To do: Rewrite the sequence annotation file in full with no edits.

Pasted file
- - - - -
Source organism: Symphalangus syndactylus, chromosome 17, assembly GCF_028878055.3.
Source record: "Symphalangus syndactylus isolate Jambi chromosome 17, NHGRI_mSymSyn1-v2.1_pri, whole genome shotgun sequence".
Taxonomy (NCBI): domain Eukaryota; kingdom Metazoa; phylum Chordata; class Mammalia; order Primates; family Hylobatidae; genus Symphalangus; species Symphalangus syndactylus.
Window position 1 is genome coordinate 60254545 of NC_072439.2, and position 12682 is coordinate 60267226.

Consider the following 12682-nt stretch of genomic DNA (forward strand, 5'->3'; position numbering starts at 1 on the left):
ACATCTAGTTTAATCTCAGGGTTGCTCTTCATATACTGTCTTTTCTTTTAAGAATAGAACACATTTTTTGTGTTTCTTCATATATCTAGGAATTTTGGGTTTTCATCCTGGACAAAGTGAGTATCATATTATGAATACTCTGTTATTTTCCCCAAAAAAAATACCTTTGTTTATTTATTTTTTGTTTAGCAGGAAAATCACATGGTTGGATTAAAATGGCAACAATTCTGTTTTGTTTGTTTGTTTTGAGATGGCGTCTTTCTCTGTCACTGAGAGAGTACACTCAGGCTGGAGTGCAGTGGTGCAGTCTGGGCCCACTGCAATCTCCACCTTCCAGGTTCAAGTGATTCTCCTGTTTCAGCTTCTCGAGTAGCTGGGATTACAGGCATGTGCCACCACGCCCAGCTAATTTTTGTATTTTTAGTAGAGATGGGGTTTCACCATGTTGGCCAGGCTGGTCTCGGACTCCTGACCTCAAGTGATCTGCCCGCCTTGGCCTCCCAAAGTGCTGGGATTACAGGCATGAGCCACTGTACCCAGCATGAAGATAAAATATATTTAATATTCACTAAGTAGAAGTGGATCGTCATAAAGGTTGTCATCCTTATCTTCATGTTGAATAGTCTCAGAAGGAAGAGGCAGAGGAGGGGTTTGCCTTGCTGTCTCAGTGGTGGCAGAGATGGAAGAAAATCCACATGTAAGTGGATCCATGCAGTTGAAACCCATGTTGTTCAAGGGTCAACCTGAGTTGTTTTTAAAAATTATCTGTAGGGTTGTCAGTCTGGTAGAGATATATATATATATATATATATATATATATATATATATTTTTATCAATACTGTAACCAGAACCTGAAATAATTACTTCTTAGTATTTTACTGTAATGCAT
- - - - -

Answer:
Source organism: Symphalangus syndactylus, chromosome 17, assembly GCF_028878055.3.
Source record: "Symphalangus syndactylus isolate Jambi chromosome 17, NHGRI_mSymSyn1-v2.1_pri, whole genome shotgun sequence".
Taxonomy (NCBI): domain Eukaryota; kingdom Metazoa; phylum Chordata; class Mammalia; order Primates; family Hylobatidae; genus Symphalangus; species Symphalangus syndactylus.
Window position 1 is genome coordinate 60254545 of NC_072439.2, and position 12682 is coordinate 60267226.

Consider the following 12682-nt stretch of genomic DNA (forward strand, 5'->3'; position numbering starts at 1 on the left):
ACATCTAGTTTAATCTCAGGGTTGCTCTTCATATACTGTCTTTTCTTTTAAGAATAGAACACATTTTTTGTGTTTCTTCATATATCTAGGAATTTTGGGTTTTCATCCTGGACAAAGTGAGTATCATATTATGAATACTCTGTTATTTTCCCCAAAAAAAATACCTTTGTTTATTTATTTTTTGTTTAGCAGGAAAATCACATGGTTGGATTAAAATGGCAACAATTCTGTTTTGTTTGTTTGTTTTGAGATGGCGTCTTTCTCTGTCACTGAGAGAGTACACTCAGGCTGGAGTGCAGTGGTGCAGTCTGGGCCCACTGCAATCTCCACCTTCCAGGTTCAAGTGATTCTCCTGTTTCAGCTTCTCGAGTAGCTGGGATTACAGGCATGTGCCACCACGCCCAGCTAATTTTTGTATTTTTAGTAGAGATGGGGTTTCACCATGTTGGCCAGGCTGGTCTCGGACTCCTGACCTCAAGTGATCTGCCCGCCTTGGCCTCCCAAAGTGCTGGGATTACAGGCATGAGCCACTGTACCCAGCATGAAGATAAAATATATTTAATATTCACTAAGTAGAAGTGGATCGTCATAAAGGTTGTCATCCTTATCTTCATGTTGAATAGTCTCAGAAGGAAGAGGCAGAGGAGGGGTTTGCCTTGCTGTCTCAGTGGTGGCAGAGATGGAAGAAAATCCACATGTAAGTGGATCCATGCAGTTGAAACCCATGTTGTTCAAGGGTCAACCTGAGTTGTTTTTAAAAATTATCTGTAGGGTTGTCAGTCTGGTAGAGATATATATATATATATATATATATATATATATATATATTTTTATCAATACTGTAACCAGAACCTGAAATAATTACTTCTTAGTATTTTACTGTAATGCAT